you can count on these Sharp-dressed men for a rocking night's entertainment
KELLY Jones first brought his band to Dublin in 1996. We know this because the Stereophonics singer has decided that there's no better place to reminisce on times spent in Ireland than on a big old Irish stage.
He also shares details of his 30th birthday celebrations in the capital. "It took us three weeks to recover from three days," he laughs. These days, the Welsh music-maker is pushing 40. But Jones – a hardened frontman with a tremendous hairstyle – continues to age well. Maybe it's the clothes.
All leather jackets and pointy shoes, Stereophonics have rarely dressed better. It only took them 20 years but they actually look like proper rock stars. That isn't to say that they've disposed of every bad habit. For the first quarter of this surprisingly-well attended arena show, they come across as a confused pub-rock foursome.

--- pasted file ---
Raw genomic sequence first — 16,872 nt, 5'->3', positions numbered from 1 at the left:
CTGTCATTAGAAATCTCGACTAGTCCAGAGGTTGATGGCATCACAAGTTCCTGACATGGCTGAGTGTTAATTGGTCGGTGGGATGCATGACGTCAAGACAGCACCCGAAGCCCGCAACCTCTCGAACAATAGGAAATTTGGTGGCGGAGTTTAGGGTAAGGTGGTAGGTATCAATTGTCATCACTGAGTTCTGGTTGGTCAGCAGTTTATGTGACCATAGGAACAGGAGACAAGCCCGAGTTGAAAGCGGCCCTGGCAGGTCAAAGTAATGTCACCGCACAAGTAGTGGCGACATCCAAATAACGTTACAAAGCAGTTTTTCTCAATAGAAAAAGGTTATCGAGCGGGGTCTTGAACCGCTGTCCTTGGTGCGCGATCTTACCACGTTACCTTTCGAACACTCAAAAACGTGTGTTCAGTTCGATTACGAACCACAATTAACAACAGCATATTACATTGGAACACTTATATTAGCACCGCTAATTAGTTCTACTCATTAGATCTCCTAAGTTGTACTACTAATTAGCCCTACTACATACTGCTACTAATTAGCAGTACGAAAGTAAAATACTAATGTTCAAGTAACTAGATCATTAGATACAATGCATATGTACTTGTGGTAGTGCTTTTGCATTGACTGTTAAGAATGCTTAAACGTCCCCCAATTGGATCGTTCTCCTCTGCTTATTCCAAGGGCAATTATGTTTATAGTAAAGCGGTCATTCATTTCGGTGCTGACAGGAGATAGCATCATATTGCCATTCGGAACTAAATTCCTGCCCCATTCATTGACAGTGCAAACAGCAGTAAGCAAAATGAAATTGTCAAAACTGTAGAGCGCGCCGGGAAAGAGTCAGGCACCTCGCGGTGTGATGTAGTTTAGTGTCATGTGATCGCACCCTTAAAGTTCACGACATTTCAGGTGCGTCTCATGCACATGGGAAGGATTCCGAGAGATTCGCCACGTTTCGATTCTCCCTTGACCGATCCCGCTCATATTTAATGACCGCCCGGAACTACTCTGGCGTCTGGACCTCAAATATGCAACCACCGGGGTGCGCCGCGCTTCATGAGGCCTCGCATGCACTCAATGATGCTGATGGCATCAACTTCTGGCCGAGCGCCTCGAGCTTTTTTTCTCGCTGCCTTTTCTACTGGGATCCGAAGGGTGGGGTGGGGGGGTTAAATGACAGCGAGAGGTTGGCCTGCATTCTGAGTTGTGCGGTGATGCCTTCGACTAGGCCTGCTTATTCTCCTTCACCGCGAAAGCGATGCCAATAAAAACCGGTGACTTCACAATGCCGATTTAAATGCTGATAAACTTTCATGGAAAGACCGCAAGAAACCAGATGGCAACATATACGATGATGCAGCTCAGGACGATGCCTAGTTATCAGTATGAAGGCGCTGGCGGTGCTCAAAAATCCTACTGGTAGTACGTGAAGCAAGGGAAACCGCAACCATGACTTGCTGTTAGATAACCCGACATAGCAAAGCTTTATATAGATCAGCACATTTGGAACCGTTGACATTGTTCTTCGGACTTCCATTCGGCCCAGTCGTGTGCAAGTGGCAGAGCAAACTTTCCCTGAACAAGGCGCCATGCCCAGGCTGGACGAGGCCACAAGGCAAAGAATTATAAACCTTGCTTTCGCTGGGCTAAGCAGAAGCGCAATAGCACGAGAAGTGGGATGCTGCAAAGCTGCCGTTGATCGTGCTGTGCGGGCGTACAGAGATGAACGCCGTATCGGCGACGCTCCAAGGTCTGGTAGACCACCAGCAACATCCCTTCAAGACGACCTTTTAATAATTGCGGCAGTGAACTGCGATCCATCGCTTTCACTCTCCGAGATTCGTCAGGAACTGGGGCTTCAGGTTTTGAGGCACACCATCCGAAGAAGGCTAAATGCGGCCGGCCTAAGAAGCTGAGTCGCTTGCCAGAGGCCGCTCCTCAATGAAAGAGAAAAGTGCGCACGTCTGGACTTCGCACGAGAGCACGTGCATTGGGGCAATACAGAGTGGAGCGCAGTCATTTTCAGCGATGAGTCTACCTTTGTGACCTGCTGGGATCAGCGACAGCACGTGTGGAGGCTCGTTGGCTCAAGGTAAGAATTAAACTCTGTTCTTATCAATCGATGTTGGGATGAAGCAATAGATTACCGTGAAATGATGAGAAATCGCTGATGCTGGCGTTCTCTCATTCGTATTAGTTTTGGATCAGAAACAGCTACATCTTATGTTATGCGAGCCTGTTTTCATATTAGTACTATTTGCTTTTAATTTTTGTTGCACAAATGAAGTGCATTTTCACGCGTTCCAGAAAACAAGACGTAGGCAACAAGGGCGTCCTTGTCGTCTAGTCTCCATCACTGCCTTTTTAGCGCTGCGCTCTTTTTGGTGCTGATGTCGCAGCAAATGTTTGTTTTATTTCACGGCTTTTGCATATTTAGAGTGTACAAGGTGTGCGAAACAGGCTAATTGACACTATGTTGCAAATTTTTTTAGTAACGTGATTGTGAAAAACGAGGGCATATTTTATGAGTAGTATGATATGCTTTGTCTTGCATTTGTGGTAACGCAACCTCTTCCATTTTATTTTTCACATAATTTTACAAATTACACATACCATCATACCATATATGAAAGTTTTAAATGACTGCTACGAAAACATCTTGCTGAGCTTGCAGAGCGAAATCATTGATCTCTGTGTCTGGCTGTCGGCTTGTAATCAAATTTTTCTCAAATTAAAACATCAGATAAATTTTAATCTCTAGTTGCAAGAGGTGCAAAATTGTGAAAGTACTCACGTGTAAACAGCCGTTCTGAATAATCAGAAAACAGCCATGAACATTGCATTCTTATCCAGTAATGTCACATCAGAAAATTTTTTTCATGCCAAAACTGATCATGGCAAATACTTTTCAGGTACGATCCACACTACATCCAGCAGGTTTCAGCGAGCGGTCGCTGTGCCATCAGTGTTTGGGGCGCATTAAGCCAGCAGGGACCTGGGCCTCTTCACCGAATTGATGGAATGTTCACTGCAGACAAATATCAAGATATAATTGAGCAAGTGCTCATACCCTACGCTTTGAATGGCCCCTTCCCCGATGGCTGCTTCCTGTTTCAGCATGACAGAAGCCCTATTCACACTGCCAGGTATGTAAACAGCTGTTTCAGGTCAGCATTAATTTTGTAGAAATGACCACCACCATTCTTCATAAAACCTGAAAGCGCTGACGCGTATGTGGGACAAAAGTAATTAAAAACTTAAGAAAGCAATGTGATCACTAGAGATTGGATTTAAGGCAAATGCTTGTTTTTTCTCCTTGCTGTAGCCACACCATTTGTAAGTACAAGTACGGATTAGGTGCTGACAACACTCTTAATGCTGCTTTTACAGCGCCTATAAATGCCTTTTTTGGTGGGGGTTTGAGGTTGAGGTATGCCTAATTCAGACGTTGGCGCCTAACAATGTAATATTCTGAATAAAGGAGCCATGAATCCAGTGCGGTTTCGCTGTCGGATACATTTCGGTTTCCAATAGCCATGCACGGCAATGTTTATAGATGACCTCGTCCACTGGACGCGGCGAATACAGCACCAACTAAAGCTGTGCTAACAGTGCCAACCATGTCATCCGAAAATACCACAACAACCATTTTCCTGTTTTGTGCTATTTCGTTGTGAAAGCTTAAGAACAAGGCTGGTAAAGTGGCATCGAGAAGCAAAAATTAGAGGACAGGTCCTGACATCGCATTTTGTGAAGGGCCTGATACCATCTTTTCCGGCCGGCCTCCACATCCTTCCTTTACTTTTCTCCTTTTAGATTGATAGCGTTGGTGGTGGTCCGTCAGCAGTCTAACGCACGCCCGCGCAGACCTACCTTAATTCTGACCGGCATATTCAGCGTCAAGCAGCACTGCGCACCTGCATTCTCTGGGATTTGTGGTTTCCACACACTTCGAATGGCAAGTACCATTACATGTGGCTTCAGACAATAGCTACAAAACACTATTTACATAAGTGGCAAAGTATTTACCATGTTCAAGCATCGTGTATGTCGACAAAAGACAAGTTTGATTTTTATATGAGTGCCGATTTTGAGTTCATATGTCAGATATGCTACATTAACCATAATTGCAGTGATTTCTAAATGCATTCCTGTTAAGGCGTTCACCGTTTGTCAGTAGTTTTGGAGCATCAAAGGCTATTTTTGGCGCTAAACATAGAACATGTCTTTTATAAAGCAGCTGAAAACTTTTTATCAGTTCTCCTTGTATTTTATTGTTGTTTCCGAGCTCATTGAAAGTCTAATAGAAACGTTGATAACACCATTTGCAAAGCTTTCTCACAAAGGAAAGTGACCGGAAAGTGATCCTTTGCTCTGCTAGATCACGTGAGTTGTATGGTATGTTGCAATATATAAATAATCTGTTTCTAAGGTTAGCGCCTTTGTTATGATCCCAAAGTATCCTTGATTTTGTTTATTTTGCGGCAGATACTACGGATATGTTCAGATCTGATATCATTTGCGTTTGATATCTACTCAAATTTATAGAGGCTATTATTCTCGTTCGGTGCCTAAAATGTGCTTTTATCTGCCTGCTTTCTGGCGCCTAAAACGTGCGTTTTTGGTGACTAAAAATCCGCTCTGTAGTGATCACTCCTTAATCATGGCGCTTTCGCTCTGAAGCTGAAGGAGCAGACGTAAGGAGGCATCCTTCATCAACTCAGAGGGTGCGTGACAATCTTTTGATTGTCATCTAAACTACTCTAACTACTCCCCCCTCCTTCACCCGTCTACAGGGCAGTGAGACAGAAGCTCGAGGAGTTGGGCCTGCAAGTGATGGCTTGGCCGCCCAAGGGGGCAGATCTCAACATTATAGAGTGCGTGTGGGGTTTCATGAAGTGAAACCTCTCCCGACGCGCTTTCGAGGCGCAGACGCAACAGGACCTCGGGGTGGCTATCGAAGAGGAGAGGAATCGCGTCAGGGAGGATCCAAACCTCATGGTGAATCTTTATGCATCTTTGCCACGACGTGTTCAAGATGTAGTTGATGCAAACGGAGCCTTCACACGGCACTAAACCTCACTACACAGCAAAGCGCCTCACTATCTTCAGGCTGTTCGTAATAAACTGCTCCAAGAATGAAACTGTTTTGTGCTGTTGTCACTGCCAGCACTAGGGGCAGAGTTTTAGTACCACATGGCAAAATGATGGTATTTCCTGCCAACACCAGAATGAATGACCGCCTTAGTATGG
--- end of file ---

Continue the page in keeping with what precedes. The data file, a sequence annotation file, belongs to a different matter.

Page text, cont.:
There's no rapport, and no chemistry. They tread murky waters, dishing out unsettling grooves and throwaway, alt-rock numbers (Catacomb, Superman). And then, suddenly, they wise up. The oldies come out. Maybe Tomorrow is the eighth song on the set-list, but it's the first time the audience makes its presence known. Jones looks pleased. The line-up is different, too, but it all comes back to the man behind the microphone.
Aside from a couple of dodgy music videos, it's an impressive stage show. Clearly, Jones has his eye on the great outdoors (Stereophonics once headlined a concert at Slane Castle... chew on that one for a minute). They've also been watching some Coldplay DVDs. During Indian Summer, red and yellow balloons are unleashed upon the crowd. The lads are astonished at our reaction. "Make the most of them," warns Jones, kicking a balloon out of the way, "because after this, they're f***ing popped".
Some use the word 'whiskey' when it comes to describing the bloke's vocal. It's actually the sound of a man recovering from a bad cold. But in a good way. The cracking Mr Writer still gives us shivers. Just Looking recalls a time when Jones was good with hits. And they certainly struck gold with 2005's Dakota – still their finest moment, and a nice way to end a decent two-hour set. Eight albums in, Jones and his boys are headed nowhere exciting but they are, at least, a reliable live band.